Jury consultants have been a staple of litigation prep and courtrooms for decades. Regardless of your case or jurisdiction, you can now select from scores of specialists in every shade of psychology and the law who promise to help you choose the best possible jury for your trial. You can study articles on topics as narrow as how to flush out the juror who won’t stay off the Internet at trial or how jurors react to different camera angles at deposition.
With all this advice and expertise on juror selection and behavior, there has, historically, been scant intelligence on the one person with the single greatest impact on a trial:
While jurors deliver the verdict, judges direct the process that leads toward the verdict. They deliver the critical rulings on everything from the case’s timeline to each and every word you speak. And as any jury consultant will tell you, their reactions to your arguments, your objections, your in-court behavior, can sway a juror’s opinion of you.
And in a bench trial? Your judge all-powerful.
Yet for their central role in a case, the pre-trial preparation for judges has historically been limited to second-hand information from peers who might have tried a case in front of a judge, or extrapolating a few vague ideas on how a judge might run a trial from a quick Internet search of verdicts in their cases.
While attorneys in small towns might be able to rely on years of experience with the handful of judges they see throughout their careers, the majority of attorneys who practice over a wide jurisdiction or appear pro hac vice across the country lack that critical experience of how a judge runs a trial, and the insight into their preferences.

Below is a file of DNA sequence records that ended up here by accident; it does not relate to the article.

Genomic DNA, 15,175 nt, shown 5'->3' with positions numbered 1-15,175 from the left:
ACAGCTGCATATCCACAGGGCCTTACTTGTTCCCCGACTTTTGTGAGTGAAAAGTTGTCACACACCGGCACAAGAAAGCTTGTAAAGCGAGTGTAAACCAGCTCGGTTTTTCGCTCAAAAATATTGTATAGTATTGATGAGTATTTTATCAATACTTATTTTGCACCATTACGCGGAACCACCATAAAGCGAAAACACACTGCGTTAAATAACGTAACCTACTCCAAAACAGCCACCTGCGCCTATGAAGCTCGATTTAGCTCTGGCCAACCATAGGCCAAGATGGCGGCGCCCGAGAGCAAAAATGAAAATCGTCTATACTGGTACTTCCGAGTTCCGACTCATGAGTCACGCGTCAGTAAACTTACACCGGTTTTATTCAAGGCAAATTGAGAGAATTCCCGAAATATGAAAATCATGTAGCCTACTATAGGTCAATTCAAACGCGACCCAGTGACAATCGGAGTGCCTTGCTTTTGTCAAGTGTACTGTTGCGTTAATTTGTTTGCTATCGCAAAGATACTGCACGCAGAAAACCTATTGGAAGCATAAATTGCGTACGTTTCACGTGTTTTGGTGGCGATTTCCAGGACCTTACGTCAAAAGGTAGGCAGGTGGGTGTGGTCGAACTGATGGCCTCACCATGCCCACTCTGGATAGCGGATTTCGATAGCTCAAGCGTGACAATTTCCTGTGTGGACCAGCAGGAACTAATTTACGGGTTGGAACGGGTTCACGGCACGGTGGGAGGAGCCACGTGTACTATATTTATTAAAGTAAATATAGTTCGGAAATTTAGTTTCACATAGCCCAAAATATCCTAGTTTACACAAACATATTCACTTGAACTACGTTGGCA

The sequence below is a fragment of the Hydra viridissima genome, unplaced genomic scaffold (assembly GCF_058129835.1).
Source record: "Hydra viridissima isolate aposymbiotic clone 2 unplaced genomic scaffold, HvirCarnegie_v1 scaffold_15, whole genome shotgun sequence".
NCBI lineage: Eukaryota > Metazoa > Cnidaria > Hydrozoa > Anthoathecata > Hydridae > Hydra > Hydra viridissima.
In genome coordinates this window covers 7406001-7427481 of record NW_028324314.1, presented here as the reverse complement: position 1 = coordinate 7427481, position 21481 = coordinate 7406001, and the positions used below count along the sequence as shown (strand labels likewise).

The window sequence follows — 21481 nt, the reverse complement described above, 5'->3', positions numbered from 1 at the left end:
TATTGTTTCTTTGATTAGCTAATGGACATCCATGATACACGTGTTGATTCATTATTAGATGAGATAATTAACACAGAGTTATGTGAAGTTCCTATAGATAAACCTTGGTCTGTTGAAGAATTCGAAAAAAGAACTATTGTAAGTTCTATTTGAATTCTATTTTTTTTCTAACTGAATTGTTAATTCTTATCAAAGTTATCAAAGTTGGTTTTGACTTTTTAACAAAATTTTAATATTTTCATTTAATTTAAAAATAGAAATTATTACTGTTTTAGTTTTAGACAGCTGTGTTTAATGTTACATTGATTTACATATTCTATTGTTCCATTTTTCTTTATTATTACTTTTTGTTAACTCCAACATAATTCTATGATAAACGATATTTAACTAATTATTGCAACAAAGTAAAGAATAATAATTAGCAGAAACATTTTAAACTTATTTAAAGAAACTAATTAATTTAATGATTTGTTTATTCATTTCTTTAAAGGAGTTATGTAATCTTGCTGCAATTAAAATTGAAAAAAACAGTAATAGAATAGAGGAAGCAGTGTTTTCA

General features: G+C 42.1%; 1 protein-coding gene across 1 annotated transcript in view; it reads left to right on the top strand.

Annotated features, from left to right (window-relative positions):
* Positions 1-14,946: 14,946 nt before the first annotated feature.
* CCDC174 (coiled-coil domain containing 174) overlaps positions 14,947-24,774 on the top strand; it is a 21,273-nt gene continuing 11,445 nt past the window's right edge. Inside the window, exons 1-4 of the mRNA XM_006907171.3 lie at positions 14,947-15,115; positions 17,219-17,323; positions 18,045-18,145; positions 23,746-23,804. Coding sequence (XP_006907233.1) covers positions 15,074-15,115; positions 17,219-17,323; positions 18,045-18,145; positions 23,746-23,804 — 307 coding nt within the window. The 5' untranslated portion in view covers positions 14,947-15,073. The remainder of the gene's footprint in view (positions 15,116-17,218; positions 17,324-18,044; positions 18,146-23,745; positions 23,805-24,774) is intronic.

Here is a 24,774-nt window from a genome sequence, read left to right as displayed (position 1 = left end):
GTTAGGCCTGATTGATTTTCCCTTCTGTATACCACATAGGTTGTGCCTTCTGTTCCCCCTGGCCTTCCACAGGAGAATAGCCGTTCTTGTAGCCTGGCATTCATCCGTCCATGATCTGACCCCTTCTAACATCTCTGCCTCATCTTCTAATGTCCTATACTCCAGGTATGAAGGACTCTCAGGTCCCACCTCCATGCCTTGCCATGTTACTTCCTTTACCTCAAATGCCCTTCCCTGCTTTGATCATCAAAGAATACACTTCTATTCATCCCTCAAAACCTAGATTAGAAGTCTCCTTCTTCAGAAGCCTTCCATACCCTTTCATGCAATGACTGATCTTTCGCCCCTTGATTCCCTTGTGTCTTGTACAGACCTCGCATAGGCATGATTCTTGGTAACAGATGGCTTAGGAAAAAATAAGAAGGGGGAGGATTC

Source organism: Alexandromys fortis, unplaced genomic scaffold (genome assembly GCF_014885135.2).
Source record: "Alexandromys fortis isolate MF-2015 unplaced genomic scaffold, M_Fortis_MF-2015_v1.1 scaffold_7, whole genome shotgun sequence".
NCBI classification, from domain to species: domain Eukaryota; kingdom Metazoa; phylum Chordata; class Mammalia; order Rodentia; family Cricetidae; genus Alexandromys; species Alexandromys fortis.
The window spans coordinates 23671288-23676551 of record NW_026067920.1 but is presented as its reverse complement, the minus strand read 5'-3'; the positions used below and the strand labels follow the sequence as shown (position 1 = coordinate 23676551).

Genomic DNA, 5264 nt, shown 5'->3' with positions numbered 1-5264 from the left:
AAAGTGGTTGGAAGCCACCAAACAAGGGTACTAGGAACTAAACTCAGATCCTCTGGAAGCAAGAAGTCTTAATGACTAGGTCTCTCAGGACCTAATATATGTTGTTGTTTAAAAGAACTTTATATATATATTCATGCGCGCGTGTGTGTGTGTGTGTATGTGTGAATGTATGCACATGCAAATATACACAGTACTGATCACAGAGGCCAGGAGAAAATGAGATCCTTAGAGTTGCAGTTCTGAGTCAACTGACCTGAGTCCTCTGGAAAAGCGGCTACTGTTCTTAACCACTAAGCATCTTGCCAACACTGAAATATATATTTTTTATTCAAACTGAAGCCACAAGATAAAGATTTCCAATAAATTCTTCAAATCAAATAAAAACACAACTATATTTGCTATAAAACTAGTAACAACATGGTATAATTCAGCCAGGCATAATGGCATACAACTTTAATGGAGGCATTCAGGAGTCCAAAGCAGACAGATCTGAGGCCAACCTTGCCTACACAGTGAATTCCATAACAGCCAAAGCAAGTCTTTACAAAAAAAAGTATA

But the sweeping expansion of cameras in the courtroom has changed the nature of research on trial judges.
The same cameras that cover trials for news outlets across the country also see every ruling, every raised eyebrow of the trials’ judges.
Video can show you everything from how much latitude you might have on opening statements to when you’re expected to propose jury instructions.
While you can’t choose your judge like your jury, courtroom video provides you a window into your judge’s inclinations on every aspect of a case, allowing both you and the judge to run a smoother, more efficient, more successful trial.
Three Keys to Researching Your Judge
You can learn important keys to how your judge runs a trial and what your judge prefers with just a few hours of video study.
- Choose a case most closely related to yours. A judge that runs a tight ship in one type of case may be more lenient on argument and evidence in another.
- Focus on openings and closings. Minute for minute, they provide the most concentrated opportunities for rulings on objections. How does your judge respond? Do they rule quickly or call frequent sidebars? Just as important, what does their body language suggest in their reaction to the attorneys? Do they appear agitated? Impassive? If you can see these reactions, so can a jury.
- Study video of anything outside the jury’s presence. Arguments on jury instructions, hearings on motions to dismiss… any of these proceeding provide you critical insight into how a judge behaves when they don’t have jurors' eyes upon them. Judges tend to act more naturally outside the presence of a jury, whether scolding, joking, or commiserating with attorneys from both sides. In these moments you can better understand your judge’s personality and how they approach a trial.
While consultants provide the best option for selecting your trial’s jury, courtroom video now delivers an unprecedented, unequaled well-spring of knowledge on your judge, and the tool you need to most effectively try your case.